The Active-Passive Debate in the Asset Management Industry

Ruben Calderon

Executive Director and Advisor/VTFinTech UK PVT LTD - AdvisoryCloudTM

The asset management industry is a vital pillar in the management of US household assets. A battle is raging for the dominance in that mandate between actively and passively managed funds, but it is predicated mostly on a cost advantage of passive funds while other worthwhile considerations are not getting much airtime but ought to be taken note of.

The importance of investment funds is borne by the evidence. According to the Investment Company Institute (ICI), investment companies account for 22% of US households’ assets at $19 Tn as of end of 2016 and constitute 55% of defined contribution plans.

Since its beginnings in the early 20th Century, the modern version of the mutual fund was, conceptually and in practice, an active fund made up of discretionary investment decisions. These decisions were a function of the fund manager’s degree of confidence in an asset’s expected profitability that would be, it was hoped, higher than the rest of the market as represented by a benchmark, say the market capitalization-weighted S&P500 index. However, over the past twenty years or so, the disillusionment with active funds has been rooted in their underperformance versus their benchmarks. The disappointment has been such that even actively managed US equity mutual funds that outperform their benchmarks have experienced significant outflows.

Even though actives still account for the lion’s share of total assets under management in the industry, total assets under management for passive domestic index equity mutual funds have risen every year since 2001 from 10% to 25% of total assets under management in the industry. From 2007 to the end of 2016 the passive strategies have taken in a cumulative net inflow of nearly $1400 Bn.. By contrast cumulative outflows from their actively managed counterparts for that same time period were -$1200 Bn. In 2016 alone outflows from active funds were in excess of over -$300 Bn while inflows into passives were over $250 bn. Thus far year this year the numbers indicate more of the same.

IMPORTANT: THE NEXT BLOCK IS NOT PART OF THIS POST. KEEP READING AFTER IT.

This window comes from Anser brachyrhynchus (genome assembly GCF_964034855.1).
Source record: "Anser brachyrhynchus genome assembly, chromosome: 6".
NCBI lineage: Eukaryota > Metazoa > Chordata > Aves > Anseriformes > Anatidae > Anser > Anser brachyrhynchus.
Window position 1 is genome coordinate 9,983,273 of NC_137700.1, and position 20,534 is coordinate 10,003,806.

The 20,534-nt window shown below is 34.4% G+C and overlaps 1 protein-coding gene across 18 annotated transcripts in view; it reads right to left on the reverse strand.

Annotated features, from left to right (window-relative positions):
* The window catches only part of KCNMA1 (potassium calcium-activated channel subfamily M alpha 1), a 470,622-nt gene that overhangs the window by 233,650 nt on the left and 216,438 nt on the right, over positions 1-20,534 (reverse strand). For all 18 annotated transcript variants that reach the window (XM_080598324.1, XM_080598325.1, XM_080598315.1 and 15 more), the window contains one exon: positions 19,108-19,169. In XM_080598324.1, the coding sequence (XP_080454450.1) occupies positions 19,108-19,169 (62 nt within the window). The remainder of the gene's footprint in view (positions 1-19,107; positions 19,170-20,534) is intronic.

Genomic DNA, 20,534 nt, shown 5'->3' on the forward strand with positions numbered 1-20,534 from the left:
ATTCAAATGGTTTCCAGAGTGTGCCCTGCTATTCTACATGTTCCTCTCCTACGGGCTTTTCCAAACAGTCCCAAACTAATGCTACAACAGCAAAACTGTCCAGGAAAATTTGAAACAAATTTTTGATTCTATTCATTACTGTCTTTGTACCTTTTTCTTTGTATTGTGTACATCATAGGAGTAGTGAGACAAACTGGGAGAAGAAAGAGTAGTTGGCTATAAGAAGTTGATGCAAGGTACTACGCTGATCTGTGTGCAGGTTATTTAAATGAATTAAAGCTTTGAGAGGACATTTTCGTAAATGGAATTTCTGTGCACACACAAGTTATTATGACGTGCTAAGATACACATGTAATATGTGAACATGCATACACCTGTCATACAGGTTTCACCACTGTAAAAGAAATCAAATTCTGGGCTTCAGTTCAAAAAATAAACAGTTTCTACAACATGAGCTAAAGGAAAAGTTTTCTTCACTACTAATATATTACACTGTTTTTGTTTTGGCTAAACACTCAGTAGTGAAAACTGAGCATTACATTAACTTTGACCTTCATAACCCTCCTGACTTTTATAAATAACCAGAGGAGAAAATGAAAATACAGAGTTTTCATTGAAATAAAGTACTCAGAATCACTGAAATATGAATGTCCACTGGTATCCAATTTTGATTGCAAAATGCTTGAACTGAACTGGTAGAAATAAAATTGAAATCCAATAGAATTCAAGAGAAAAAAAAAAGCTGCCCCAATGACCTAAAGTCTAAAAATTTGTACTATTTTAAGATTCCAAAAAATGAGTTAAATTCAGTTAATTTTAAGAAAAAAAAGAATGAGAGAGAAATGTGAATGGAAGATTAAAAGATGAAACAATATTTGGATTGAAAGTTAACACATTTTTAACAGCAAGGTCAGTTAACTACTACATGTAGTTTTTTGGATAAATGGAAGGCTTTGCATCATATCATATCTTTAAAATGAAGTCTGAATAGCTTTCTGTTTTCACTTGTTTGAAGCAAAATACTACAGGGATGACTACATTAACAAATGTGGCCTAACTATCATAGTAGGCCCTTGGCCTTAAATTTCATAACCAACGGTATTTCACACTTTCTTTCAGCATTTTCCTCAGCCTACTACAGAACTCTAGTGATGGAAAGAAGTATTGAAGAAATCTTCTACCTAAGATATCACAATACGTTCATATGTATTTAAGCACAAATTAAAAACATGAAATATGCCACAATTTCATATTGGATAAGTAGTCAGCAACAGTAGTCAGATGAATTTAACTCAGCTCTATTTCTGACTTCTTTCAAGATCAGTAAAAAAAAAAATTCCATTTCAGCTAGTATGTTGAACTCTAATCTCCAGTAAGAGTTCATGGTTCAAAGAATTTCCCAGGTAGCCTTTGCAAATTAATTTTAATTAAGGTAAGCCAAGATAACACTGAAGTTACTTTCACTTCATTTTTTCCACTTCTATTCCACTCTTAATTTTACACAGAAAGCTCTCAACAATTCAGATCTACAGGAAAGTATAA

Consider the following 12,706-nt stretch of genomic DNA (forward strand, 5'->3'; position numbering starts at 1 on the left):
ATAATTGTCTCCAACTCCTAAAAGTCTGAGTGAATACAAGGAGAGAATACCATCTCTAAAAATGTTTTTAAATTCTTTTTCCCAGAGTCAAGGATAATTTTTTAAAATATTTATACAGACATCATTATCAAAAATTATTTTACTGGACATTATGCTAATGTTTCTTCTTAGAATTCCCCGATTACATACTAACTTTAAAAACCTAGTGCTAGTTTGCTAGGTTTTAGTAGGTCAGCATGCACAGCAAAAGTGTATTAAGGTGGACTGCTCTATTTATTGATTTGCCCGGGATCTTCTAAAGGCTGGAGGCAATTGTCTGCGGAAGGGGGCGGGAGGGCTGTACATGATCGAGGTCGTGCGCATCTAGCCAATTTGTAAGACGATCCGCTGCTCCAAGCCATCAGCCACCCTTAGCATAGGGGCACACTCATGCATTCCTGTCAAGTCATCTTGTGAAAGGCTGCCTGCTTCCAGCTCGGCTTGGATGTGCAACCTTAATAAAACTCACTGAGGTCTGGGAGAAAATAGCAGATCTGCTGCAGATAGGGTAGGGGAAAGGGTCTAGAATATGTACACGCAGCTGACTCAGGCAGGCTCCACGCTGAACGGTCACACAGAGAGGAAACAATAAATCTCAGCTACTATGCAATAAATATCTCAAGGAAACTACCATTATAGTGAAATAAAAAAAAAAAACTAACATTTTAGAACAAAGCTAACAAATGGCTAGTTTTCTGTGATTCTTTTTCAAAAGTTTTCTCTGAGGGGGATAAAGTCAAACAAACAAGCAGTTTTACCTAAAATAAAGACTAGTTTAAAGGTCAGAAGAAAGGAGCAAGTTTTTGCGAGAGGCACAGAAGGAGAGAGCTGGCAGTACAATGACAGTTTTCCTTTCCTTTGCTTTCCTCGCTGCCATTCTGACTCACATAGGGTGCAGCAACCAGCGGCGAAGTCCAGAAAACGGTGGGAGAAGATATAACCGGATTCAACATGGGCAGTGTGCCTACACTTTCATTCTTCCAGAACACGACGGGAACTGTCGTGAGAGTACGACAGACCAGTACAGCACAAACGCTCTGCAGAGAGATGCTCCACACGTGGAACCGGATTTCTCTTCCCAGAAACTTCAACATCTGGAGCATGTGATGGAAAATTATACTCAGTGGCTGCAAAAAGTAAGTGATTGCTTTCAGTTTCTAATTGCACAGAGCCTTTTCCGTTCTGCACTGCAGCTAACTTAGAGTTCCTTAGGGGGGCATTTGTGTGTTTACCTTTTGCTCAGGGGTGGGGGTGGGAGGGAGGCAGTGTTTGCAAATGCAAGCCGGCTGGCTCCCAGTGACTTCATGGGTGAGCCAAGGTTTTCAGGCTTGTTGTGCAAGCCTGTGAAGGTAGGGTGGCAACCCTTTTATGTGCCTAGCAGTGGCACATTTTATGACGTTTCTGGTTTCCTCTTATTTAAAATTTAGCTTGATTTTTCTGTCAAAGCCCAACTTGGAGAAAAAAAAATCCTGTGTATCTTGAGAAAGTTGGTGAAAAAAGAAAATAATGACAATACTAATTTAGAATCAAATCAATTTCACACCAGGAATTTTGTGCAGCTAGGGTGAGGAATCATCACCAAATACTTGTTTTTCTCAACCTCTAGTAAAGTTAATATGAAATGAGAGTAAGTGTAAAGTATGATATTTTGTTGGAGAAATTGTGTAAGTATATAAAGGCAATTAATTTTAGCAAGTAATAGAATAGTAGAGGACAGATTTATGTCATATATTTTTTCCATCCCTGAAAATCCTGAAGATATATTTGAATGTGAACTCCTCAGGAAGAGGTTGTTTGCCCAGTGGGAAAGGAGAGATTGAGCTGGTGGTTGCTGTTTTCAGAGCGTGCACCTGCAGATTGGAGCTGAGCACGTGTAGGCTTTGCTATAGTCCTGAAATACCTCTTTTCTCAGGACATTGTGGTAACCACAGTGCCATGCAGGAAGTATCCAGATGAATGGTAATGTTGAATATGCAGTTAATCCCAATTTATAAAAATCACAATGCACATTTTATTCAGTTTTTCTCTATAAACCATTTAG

Passive strategies promise nothing but to keep pace with the market indices, which is why they are a less costly alternative and, understandably, the predominant consideration for investors. As active managers continue to fail to earn their keep, many observers have concluded that the demise of the actively managed fund is a foregone conclusion. In spite of the numbers, this is a dubious claim as there are some still unsettled issues as to whether the impossibility of active management in fact exists, or whether passives could become systemically important financial instruments.

It is worth remembering that the mutual fund industry is one of the most durable and stress-tested financial innovations of the last century. When the industry was in its infancy in the earlier part of the last century, the underpinnings of a solid regulatory framework came into existence and continue to define the playing field: The Securities Act of 1933, Securities and Exchange Act of 1934, the Investment Company Act of 1940, etc..

This regulatory ring-fencing made the active investment fund possible in the first place. Also, there are in fact actively managed funds with a respectable track record that is long enough to make one wonder whether the demise of active management is in fact a certainty. Investopedia lists eight mutual funds with an inception date before 1930 that are still active and each one with assets under management in excess of $1 Bn, and some of them well above that.